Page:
Additionally, Adams has developed many contacts and connections with veteran organizations over the years. The Vet Center, a counseling service within the Veterans Affairs organization, is a good example.
“The Vet Center is a wonderful resource. Most people don’t even know it exists,” he said. The Vet Center even has a presence on the City Mission campus. They set up in City Mission’s medical clinic and provide counseling sessions to residents. “The Vet Center has been a wonderful source of help for me,” he added, and for the residents who seek help there as well.
Veterans Affairs (VA) defines PTSD as, “the development of characteristic and persistent symptoms along with difficulty functioning after exposure to a life-threatening experience or to an event that either involves a threat to life or serious injury.”
Symptoms of PTSD vary greatly from person to person and may appear slowly over time, but they are often filed into 4 separate categories. First, veterans may have flashbacks where they relive the traumatic over and over in their minds. Second, they go out of their way to avoid people, places, situations, and experiences that remind them of the event. Third, they tend to have more negative feelings than before. Fourth, they always feel on edge.
In her article, PTSD Treatment for Veterans for the National Center for BioTechnology Information, Miriam Reisman explains that PTSD affects about eight million adults in the US in any given year and as many 500,000 US veterans who served in Iraq and Afghanistan alone.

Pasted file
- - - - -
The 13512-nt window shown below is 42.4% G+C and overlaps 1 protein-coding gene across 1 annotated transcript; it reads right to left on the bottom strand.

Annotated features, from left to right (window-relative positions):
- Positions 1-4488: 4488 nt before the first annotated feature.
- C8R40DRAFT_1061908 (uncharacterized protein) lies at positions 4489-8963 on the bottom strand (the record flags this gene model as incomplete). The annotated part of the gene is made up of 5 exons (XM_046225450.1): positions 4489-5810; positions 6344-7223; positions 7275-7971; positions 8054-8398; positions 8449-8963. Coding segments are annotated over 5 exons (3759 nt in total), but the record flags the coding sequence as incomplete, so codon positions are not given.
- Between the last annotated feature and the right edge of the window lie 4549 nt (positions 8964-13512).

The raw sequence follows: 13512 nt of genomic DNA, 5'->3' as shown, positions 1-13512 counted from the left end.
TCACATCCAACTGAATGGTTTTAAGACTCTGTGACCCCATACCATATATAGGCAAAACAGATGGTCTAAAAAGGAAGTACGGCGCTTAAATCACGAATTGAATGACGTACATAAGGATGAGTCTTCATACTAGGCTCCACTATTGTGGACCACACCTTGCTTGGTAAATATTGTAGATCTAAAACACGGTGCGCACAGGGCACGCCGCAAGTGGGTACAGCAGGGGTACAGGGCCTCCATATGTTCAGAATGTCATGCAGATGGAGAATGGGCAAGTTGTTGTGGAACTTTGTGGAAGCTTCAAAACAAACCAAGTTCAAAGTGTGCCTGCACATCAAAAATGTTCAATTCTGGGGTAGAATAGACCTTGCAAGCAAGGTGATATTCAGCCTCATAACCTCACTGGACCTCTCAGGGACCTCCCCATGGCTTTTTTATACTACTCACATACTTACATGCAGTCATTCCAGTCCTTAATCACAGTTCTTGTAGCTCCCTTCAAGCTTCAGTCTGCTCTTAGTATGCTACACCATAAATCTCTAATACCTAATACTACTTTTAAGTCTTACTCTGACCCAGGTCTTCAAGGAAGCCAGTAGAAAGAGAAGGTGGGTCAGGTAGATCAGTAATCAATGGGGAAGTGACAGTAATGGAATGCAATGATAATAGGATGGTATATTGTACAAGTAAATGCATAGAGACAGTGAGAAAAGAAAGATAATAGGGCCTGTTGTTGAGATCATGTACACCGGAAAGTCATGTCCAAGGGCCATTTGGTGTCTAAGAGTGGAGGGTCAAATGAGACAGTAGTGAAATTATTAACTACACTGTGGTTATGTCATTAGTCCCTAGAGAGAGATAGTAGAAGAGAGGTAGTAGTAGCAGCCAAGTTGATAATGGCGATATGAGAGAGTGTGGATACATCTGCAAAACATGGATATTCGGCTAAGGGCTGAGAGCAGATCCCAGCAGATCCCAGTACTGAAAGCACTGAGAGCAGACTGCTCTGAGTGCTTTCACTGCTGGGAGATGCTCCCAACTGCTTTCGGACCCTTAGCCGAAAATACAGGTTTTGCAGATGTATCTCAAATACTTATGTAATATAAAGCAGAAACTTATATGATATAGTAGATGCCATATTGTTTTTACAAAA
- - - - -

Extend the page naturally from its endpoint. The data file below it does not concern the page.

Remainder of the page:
Many veterans who experience PTSD also experience other simultaneous mental health problems like depression, anxiety, or drug and alcohol abuse. In fact, Reisman cites statistics showing that 74% of Vietnam veterans with PTSD also have a substance use disorder.
Supporting a loved one with PTSD can be very difficult. Carl Castro, Sara Kintzle, and Anthony Hassan state in their article, The Combat Veteran Paradox that combat veterans with PTSD experience paradoxes that make it difficult for them to communicate openly with their loved ones and difficult for their loved ones to understand how to support them. Combat veterans feel strong and courageous, but they are often afraid of being viewed as weak, so they avoid seeking help. In one sense, they feel invincible and are unafraid of death, but on the other hand they stay on high alert, because they feel constantly vulnerable. These are just a few of many examples.